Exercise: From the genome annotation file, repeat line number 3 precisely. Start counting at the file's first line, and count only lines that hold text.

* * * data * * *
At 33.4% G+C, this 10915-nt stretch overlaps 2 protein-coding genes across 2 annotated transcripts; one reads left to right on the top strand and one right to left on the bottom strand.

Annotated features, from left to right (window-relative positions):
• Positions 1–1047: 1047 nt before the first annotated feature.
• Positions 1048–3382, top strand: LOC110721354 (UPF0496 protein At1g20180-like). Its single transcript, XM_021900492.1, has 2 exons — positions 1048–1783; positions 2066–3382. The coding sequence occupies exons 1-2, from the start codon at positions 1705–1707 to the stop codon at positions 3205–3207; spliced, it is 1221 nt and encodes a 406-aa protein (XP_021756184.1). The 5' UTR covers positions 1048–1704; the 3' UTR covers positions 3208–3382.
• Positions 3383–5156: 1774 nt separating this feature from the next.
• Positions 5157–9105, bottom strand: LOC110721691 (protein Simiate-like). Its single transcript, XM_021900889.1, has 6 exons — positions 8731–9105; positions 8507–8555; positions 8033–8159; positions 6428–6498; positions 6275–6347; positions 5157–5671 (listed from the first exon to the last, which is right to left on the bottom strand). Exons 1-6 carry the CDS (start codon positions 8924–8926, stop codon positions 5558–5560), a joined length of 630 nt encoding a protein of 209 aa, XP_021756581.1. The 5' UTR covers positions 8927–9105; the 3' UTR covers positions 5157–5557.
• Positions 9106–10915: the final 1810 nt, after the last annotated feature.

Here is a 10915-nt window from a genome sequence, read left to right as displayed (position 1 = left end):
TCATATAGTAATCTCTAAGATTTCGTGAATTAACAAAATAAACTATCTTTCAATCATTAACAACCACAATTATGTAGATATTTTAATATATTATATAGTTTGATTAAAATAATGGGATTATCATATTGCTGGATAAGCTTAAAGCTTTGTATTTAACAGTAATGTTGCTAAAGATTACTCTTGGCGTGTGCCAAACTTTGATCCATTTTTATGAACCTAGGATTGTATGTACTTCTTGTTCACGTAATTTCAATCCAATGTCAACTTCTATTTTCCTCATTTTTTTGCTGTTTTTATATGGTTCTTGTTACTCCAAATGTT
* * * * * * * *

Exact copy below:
• Positions 1–1047: 1047 nt before the first annotated feature.